Posted on April 11, 2018 by Jaimie Engle
For many, the idea that we should all love one another and get along invokes a warm, fuzzy feeling that just isn’t reality. Most people have no idea what the true meaning of love is. They equate love to a feeling, when love is a verb. Even that’s not enough of a description. To say you love something is wrong. Love is for people, animals, souls. Not stuff. It’s become such a commonplace word that it might as well be as taboo as other 4-letter words we’re told NOT to utter.
What’s the matter with love?
Nothing at all. The problem lies when you say, “I love my car.” Do you really LOVE your car? You’ve just stripped value away from the word. Even saying you love someone if you really don’t understand what love means deludes the word of its meaning. With kindness on the forefront of social media buzz, kids especially expect their ideology to alight like wildfire and spread love through kindness around the globe. On paper, it sounds incredible and something we can all agree upon: who doesn’t want peace and love? In reality most people define love as acceptance, and it’s a one-way street. Their love says, “You accept me and agree with me, but don’t expect that in return.” The assumption is that if you don’t behave the way you’re “supposed” to, you have set yourself outside the boundaries of the kindness fad and aren’t deserving of love.
“What are you, a love expert?”
I am not an expert in anything. I am a human trying to be the best I can be, and many times I fail. What I do know is that kindness cannot happen without love, and love is something that needs to be described in greater detail. Love is:
This is not what I see on social media when I share an opinion. This is not what I see when I drive down the road. I do not see people exhibiting patience, kindness, or thoughtfulness on a daily basis equally offered to everyone they come across. I don’t see it between kids in schools when I have author visits to talk about bullying. I don’t see it between kids in the neighborhood. I don’t see it when I look in the mirror. I hear about it everywhere, but I don’t see it…and LOVE is an action.
How can we as a society expect to exist in love and harmony when we haven’t a clue what that means or what it looks like once we’ve achieved it? What we’re enduring instead is a delusion, a fantasy, a fiction where we decide what we want selfishly and call it love, forcing everyone to comply and banning those who do not. That is the opposite of love:
The truth is that if we act out in any of the above-mentioned ways, we are NOT acting in a spirit of LOVE. If our motivations are not from the first list of what love is, then they are most assuredly from the second list of what love is not. And you know the worst part? As adults, we are modeling incorrect behavior for the next generation under the name of love, which is now just another 4-letter word.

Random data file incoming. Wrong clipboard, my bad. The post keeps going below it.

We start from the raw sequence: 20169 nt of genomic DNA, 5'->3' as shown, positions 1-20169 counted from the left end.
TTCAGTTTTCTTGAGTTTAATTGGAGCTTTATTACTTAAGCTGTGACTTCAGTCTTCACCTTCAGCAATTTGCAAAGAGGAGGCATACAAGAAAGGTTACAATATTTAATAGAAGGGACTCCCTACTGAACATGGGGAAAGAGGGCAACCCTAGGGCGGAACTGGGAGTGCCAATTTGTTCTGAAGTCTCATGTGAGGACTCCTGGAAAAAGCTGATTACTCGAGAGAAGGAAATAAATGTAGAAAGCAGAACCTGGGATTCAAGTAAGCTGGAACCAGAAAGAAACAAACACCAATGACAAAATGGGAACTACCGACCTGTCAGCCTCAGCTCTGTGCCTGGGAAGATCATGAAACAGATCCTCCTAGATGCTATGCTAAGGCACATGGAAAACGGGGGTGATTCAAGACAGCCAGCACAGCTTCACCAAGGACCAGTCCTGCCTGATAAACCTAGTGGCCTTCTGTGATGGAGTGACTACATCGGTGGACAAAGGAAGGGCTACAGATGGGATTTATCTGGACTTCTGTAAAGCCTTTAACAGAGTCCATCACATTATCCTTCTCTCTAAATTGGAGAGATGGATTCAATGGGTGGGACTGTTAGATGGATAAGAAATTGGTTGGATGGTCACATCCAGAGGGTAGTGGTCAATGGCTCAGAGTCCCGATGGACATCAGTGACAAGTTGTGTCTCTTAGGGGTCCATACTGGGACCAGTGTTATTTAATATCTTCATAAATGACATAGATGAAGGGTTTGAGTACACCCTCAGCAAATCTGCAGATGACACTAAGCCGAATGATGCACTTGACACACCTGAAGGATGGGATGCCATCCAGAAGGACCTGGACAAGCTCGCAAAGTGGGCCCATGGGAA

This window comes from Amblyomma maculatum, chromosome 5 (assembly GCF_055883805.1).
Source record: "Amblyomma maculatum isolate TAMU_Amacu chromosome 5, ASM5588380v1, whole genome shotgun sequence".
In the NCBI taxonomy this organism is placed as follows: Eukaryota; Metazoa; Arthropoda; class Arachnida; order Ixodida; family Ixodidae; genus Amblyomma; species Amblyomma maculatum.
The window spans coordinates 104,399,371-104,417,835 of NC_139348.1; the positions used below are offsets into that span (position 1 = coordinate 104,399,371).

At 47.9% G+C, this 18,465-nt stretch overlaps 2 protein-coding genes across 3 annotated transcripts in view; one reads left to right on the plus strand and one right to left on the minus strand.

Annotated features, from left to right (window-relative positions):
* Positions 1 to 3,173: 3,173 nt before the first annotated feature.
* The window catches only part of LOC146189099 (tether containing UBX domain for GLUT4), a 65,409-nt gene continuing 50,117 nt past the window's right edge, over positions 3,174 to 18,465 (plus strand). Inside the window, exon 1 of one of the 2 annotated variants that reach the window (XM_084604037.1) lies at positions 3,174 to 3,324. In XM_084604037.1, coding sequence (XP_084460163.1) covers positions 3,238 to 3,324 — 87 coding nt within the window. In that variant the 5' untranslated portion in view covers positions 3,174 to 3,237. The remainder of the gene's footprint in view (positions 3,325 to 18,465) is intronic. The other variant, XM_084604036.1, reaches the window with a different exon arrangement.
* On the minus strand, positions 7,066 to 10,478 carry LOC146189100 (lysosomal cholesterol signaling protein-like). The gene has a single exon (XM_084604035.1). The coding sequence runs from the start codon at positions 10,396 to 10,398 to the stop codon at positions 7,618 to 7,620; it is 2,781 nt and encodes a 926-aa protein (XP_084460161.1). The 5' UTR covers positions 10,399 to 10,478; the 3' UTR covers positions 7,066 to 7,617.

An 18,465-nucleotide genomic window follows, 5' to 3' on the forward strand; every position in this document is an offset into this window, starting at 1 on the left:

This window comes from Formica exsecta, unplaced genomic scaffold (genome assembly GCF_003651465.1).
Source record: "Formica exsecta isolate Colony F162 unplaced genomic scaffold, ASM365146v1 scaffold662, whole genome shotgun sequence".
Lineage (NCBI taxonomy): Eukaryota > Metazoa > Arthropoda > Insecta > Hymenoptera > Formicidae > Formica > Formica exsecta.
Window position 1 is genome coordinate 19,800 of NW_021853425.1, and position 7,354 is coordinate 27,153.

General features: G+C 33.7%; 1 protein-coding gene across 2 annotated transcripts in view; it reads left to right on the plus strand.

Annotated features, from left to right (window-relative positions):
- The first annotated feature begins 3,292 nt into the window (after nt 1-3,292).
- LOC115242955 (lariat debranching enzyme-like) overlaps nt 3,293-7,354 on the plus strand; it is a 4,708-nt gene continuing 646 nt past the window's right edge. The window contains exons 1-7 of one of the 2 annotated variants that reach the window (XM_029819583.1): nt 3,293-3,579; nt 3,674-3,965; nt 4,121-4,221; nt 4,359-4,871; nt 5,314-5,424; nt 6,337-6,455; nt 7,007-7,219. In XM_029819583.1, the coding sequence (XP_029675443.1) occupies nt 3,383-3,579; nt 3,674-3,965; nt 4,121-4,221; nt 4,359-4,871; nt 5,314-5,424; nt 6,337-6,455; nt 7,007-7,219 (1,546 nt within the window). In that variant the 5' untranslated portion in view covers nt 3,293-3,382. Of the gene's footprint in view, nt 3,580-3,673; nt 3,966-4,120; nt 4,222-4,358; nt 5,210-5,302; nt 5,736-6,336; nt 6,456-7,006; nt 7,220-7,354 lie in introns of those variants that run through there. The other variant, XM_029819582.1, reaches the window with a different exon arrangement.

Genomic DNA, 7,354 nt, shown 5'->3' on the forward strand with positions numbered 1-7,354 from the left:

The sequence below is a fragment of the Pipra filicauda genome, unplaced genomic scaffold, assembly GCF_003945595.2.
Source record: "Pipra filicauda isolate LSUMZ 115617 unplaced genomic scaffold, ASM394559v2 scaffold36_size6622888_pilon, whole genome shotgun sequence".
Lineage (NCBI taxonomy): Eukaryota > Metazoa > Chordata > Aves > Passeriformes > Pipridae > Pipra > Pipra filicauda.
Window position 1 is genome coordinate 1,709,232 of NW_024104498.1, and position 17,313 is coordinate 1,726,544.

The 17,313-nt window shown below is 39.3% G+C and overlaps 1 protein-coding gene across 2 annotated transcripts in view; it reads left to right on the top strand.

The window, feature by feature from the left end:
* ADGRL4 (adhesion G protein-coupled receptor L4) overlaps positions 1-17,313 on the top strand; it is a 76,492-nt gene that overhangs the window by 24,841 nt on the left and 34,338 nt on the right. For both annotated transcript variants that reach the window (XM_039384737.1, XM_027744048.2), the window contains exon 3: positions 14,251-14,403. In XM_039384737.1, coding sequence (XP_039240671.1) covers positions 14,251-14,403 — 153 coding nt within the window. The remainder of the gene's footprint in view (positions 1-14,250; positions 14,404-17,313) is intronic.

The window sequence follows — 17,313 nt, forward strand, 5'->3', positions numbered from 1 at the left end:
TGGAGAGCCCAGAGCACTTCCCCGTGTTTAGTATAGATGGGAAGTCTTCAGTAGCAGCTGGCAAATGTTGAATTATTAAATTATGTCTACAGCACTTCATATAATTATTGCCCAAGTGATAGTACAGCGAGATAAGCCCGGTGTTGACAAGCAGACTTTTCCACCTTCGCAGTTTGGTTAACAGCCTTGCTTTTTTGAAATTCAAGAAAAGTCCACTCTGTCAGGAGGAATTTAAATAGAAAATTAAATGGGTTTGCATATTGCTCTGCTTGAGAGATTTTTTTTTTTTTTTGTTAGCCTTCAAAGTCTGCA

My mother used to say, “What one generation accepts, the next embraces.”
What lies about LOVE have we accepted that the next generation has embraced? With wars, guns, violence, and bullying running rampant in all sects of society, where has all the love gone; the real love, the tolerant, patient, kind, thoughtful love that never fails and never gives up? Have we forgotten how to model this behavior behind the wheel of our vehicle? In our marriage? In our relationship with our children? Have kids even learned the correct way to tolerate one another or have they been taught that if someone loves you they will not hurt you? This is a lie. Have they been taught that if someone loves you they will agree with you always? This is a lie. Have they been taught that if it gets tough, you should walk? This is the biggest lie.
Our perception of love is wrong, and this misconception has caused the power and truth that love conquers all to become a joke hidden beneath a blanket of intolerance. It’s time we look inward and explore our own behavior. Are we patient with one another, forgiving without condition? Are we kind even in the midst of haters’ attacks? Are we thoughtful as we move through our days, even when those around us take advantage? If the answers are no, then we are not filled with love, and a world without love will only breed disaster.
It’s time we take control of ourselves and really fight to become human beings who truly love one another. Otherwise, the intolerant hatred we see today will never have a chance of becoming our past because our future will be built upon it. In the infamous words of Forest Gump, “I’m not a smart man, but I know what love is.”
Posted on March 30, 2018 by Jaimie Engle
With so many social media sites available and new ones being added every day, it’s always a wonder about which ones to join. Some people swear by Facebook, and others by Twitter. Some use only Vine and still others are loyal to Pinterest. Let’s break down these groups and get a better feel for their purpose and audience.
Facebook is the Mother of All social media networks. Family, friends, high school reunions, viral photos, and places to conduct business, all under one virtual roof. Facebook is best for:
Create a business page or community page (they are different) so fans have a place to find you and catch up on what new products or services you have, and not on what you ate for dinner. You can also manage ads, target customers in your niche, and tally how many views each post brings in. Building lists off these groups mean you can create perfect ads that Facebook will recognize and share. Facebook is ever changing their logarithms, so be sure to keep up to date on what works. The current trend is to create multiple conversations within your post between people engaged by your post, and not you. You can’t ask a question in the post, but you should present a topic that inspires conversation among members. Facebook Live is also a huge new tactic to stay in front of your audience, competing with YouTube to become a new source of show programming.
While Twitter is probably equally as popular, it tends to be geared toward older adults aged 65+ (Facebook demographics are women ages 35-45) and reaches a much broader market than Facebook. Many get their news for the day through what’s trending on Twitter. Twitter is best for: